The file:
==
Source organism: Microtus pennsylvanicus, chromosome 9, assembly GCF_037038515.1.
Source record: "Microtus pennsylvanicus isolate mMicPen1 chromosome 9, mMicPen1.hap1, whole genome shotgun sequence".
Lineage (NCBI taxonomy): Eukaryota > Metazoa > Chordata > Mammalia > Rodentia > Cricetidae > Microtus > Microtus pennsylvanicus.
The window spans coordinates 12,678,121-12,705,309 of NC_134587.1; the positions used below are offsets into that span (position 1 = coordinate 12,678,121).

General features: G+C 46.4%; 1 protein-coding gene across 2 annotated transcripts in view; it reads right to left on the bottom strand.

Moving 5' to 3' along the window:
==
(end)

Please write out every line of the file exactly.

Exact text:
Source organism: Microtus pennsylvanicus, chromosome 9, assembly GCF_037038515.1.
Source record: "Microtus pennsylvanicus isolate mMicPen1 chromosome 9, mMicPen1.hap1, whole genome shotgun sequence".
Lineage (NCBI taxonomy): Eukaryota > Metazoa > Chordata > Mammalia > Rodentia > Cricetidae > Microtus > Microtus pennsylvanicus.
The window spans coordinates 12,678,121-12,705,309 of NC_134587.1; the positions used below are offsets into that span (position 1 = coordinate 12,678,121).

General features: G+C 46.4%; 1 protein-coding gene across 2 annotated transcripts in view; it reads right to left on the bottom strand.

Moving 5' to 3' along the window: